AMS received one comment specifically requesting a subsection for Tomatoes on the Vine (TOV) in the Greenhouse Tomato Standard. Three comments asked to include information to make the standards more useful to other types of greenhouse tomatoes and TOV. Based on these comments, we believe that it is preferable to address this issue by the development of a new standard for TOV.
AMS received two comments requesting a standard definition as to what represents a greenhouse tomato, and four comments that were opposed to including such a definition. The commenters opposed to defining “greenhouse tomatoes” stated that a strict definition would limit some growers from producing or marketing their product. Historically, the industry has been able to market this product without such a definition in the standards. Accordingly, AMS has decided not to take further action concerning the definition.
AMS received four comments requesting that destination tolerances be reviewed. However, no specific change was requested. Accordingly, the tolerances will remain unchanged.
AMS received four comments expressing concerns with changing to a size classification based on a diameter calculation due to the variations in the shape of the varieties. They requested using a count basis for determining size. AMS is proposing to revise the size classification section to add that the size of tomatoes may be specified by count per container, or in accordance with the defined diameter specifications. Because of the change from weight to count, AMS is also proposing to change the size designations from ounces to diameter, define the minimum and maximum diameter in inches of a small tomato to mean 24/32 to 29/32, a medium tomato to mean 28/32 to 217/32, a large tomato to mean 216/32 to 225/32, and an extra large tomato to mean 224/32 and larger, and add a definition for minimum and maximum diameter.
The proposed revisions will result in a modification of the following four sections of the standards: The tolerance section will change from weight to count. The standard pack section would be revised to base the “standard pack” on marked count by defining “Fairly uniform in size” as: “not more than 10 Start Printed Page 30861percent, by count, of the tomatoes in any container may vary more than 1/2 inch in diameter.” The damage section will be revised to include that all references to area, aggregate area, length, or aggregate length definitions are based on a 21/2 inch in diameter tomato. The damage by catfaces scoring guide will be changed to 1/2 inch aggregate area based on a tomato 21/2 inches in diameter. The serious damage section will also be revised to include references to area, aggregate area, length, or aggregate are based on a 21/2 inch in diameter tomato. The serious damage by catfaces scoring guide will be changed to 1 inch aggregate area based on a tomato 21/2 inches in diameter.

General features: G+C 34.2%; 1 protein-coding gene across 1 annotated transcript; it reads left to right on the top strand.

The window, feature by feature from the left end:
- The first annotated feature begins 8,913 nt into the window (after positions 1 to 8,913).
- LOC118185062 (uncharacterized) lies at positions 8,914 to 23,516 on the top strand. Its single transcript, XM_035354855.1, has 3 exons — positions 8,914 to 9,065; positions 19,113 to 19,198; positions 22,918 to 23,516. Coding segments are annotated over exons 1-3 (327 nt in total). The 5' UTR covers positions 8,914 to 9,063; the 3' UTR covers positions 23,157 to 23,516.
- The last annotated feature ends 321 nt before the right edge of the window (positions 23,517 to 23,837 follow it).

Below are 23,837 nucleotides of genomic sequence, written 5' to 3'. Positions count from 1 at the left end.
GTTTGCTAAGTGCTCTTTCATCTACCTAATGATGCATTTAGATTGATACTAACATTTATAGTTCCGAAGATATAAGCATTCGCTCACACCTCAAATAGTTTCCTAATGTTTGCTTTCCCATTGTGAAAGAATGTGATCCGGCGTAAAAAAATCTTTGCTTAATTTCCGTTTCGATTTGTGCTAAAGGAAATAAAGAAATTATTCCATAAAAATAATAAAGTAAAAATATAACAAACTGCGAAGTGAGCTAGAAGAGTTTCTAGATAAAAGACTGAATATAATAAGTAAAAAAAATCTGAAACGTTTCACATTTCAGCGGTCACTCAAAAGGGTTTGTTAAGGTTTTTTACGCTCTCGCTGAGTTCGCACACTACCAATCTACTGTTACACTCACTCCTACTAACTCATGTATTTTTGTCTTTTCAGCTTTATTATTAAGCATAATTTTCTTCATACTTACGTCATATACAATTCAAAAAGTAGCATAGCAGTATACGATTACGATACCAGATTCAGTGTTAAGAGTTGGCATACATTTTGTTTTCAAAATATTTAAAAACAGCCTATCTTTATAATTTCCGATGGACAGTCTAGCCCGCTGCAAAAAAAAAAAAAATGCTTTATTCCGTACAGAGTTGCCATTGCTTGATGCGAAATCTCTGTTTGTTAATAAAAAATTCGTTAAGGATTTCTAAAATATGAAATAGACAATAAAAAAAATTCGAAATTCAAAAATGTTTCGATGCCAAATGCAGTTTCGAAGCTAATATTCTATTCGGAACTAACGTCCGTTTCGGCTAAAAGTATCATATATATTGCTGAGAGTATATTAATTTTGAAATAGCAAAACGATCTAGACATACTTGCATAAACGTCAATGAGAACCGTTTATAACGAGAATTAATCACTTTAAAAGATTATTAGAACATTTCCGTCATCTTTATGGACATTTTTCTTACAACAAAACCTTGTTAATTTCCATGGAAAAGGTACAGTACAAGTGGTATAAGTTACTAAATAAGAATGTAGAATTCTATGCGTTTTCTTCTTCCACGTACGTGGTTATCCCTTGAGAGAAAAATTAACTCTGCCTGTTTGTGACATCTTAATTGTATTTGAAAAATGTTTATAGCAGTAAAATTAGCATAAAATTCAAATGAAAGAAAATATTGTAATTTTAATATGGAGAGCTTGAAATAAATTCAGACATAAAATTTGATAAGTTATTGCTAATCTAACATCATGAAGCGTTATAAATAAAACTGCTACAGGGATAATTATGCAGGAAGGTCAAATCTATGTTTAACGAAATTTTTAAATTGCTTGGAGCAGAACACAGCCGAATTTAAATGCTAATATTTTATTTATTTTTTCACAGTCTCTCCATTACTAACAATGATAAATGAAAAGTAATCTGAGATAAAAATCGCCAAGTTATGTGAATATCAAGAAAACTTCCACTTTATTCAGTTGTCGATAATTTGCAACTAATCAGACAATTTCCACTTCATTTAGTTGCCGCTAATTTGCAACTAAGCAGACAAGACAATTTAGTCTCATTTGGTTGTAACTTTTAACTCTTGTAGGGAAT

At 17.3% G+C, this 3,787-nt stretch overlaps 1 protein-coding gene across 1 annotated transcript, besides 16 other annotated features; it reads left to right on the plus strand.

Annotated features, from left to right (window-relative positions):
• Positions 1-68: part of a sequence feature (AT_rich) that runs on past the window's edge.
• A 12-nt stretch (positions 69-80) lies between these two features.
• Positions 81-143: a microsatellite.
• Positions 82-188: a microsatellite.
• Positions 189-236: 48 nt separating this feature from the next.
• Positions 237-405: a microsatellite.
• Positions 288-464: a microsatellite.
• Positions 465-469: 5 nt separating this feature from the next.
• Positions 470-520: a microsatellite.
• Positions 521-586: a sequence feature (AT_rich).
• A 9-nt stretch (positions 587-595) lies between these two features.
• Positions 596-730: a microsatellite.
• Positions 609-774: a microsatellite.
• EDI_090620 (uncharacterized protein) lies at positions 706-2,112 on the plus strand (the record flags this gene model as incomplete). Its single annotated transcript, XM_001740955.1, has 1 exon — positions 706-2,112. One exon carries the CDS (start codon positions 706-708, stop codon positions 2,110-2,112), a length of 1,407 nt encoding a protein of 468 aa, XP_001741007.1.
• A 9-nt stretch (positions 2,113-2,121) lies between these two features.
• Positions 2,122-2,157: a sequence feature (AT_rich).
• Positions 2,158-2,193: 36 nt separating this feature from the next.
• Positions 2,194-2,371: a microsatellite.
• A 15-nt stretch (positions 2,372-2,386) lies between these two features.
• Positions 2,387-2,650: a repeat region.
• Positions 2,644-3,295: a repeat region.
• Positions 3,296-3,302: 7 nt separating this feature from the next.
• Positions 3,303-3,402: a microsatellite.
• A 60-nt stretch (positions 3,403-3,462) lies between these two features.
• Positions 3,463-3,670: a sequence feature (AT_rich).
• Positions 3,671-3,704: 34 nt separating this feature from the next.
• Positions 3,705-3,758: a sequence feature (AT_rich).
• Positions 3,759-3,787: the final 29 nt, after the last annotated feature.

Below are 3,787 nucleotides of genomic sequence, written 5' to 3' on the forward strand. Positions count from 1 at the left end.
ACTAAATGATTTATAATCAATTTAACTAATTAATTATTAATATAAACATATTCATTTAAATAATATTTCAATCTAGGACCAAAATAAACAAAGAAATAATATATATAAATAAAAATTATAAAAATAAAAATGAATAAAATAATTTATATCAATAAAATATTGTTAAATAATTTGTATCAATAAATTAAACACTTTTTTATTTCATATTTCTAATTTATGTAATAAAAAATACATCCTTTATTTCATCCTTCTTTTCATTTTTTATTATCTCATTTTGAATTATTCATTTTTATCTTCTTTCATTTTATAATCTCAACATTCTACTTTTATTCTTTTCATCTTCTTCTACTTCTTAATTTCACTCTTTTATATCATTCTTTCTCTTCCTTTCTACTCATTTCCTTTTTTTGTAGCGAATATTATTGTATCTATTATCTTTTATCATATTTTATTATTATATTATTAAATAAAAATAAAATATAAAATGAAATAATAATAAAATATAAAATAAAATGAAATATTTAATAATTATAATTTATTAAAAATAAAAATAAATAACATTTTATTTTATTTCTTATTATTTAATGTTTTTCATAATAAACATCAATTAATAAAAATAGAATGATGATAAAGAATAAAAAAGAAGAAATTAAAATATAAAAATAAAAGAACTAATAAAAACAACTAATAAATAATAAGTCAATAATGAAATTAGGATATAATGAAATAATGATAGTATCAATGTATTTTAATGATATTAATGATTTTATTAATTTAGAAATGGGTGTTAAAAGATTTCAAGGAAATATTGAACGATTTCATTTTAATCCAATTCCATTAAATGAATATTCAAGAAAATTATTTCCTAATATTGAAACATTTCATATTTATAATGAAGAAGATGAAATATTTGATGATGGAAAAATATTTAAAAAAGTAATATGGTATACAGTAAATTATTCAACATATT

Based upon input from industry, AMS is proposing to add a scoring guide for damage and serious damage by skin checks. Damage will be defined as, “when the appearance of the tomato is affected to a greater extent than that of a tomato 21/2 inches in diameter having skin checks which has an aggregate area equivalent to that of a circle three-eighths inch in diameter.” Serious damage will be defined as, “when the appearance of the tomato is affected to a greater extent than that of a tomato 21/2 inches in diameter having skin checks which has an aggregate area equivalent to that of a circle five-eighths inch in diameter.” In addition, AMS is also proposing to add moldy stems as a damage defect in the requirements for a U.S. No. 1.
Finally, AMS is proposing to eliminate the “Unclassified” category. This section is being removed in all standards when they are revised. The category is not a grade and only serves to show that no grade has been applied to the lot.
The official grade of a lot of greenhouse tomatoes covered by these standards is determined by the procedures set forth in the Regulations Governing Inspection, Certification, and Standards of Fresh Fruits, Vegetables and Other Products (Sec. 51.1 to 51.61).
This notice provides a 60-day comment period for interested parties to comment on the proposed changes to the standard.Start Signature
Dated: May 25, 2006.
Lloyd C. Day,
Administrator, Agricultural Marketing Service.
[FR Doc. E6-8375 Filed 5-30-06; 8:45 am]
BILLING CODE 3410-02-P